By on November 8, 2017

Image: 1972 Maserati MexicoOpen the wood paneled glove box lid to find familiar fine-grain Italian leather driving gloves. Fingers twist a small, delicate key to ignite 4.7 liters of displacement sitting under the long, gleaming hood. Eyes are met with a proud golden trident, embedded in navy inside the three-spoke wheel.

Select “drive” with the polished wooden gearshift; it’s time for a grand tour.

Our last Rare Ride was a little blue Lancia Scorpion. Suffering from an identity crisis and a recently regulated America, the Scorpion was inherently compromised from the showroom floor. The Scorpion’s tale was a bit depressing, so today we take a look at a different sort of Italian coupe. This one’s a Spanish market import, from a time before the sort of regulation that ruined the Scorpion.

It’s the Maserati Mexico.

Image: 1972 Maserati MexicoOf the more traditional grand touring style, the Mexico coupe foregoes mid-engine frippery for a no-nonsense V8 parked at the front (where it should be). Driving the rear wheels through an automatic transmission (even better), the Mexico ensures the driver has a smooth, comfortable ride for taking in all the sights of a grand tour. Seating for four regular-size passengers and space for their luggage is also on offer here. Let’s see a mid-engine Italian do that.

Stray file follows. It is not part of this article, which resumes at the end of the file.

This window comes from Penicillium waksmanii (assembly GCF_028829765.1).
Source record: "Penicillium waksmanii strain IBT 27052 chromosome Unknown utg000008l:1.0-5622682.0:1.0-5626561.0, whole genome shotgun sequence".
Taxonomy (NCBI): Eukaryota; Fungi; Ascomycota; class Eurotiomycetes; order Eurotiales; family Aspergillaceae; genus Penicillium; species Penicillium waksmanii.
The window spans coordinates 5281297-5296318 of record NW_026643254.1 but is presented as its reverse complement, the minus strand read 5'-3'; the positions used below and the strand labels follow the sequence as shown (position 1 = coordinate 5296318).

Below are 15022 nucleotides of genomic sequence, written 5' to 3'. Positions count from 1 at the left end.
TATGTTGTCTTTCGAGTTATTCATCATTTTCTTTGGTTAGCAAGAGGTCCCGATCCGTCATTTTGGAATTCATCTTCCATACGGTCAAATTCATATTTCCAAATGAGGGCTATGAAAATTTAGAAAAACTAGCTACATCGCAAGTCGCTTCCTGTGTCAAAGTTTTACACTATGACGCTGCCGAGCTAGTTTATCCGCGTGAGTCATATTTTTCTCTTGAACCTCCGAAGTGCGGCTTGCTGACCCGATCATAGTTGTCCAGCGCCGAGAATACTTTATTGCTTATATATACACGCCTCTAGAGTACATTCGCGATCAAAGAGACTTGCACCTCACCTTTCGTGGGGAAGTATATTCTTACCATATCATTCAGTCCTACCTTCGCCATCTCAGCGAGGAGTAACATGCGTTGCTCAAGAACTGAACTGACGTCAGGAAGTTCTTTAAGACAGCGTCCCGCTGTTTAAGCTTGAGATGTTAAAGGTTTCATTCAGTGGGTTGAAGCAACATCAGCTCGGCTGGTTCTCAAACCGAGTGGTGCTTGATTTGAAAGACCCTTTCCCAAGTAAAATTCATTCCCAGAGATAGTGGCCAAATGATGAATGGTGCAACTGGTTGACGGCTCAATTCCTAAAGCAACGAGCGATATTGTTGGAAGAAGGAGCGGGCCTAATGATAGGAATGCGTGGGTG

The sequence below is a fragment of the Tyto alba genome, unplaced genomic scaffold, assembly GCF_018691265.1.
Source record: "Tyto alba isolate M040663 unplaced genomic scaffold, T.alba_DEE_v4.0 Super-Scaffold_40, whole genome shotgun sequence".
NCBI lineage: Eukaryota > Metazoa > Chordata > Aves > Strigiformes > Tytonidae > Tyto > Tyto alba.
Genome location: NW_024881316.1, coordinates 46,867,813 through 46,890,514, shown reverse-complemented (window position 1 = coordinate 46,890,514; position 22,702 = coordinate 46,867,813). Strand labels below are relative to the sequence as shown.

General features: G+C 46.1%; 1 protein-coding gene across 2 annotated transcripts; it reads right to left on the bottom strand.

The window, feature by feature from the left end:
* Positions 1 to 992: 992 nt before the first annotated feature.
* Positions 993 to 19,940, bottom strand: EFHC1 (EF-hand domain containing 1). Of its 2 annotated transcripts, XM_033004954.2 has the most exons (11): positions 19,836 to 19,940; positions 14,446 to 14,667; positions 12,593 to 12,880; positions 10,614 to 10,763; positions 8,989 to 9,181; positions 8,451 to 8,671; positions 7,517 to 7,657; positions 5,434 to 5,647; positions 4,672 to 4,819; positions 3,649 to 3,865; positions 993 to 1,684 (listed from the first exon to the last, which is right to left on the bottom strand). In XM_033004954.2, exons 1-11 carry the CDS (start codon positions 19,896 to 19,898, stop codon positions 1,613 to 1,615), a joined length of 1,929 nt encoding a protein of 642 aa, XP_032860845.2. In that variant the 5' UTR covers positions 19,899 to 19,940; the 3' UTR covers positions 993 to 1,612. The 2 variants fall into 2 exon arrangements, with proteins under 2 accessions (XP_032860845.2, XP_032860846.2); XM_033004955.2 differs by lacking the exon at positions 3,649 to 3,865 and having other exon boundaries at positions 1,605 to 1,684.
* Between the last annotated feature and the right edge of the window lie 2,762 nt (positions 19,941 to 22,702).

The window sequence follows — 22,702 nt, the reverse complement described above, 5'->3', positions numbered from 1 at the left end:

Image: 1972 Maserati MexicoProduced between 1966 and 1972, the Mexico featured a design by Vignale. During seven years of production, just 485 examples rolled off the factory floor. Two engines were available, both featuring eight cylinders and either 4.2 or 4.7 liters of displacement. 175 received the 4.7, while the other 385 Mexicos received the smaller-displacement V8. The Mexico you see here has the larger 4.7.

Image: 1972 Maserati MexicoThe grand scale of this coupe comes down to its roots — the Mexico was built on the same platform as Maserati’s largest contemporary offering, the Quattroporte sedan.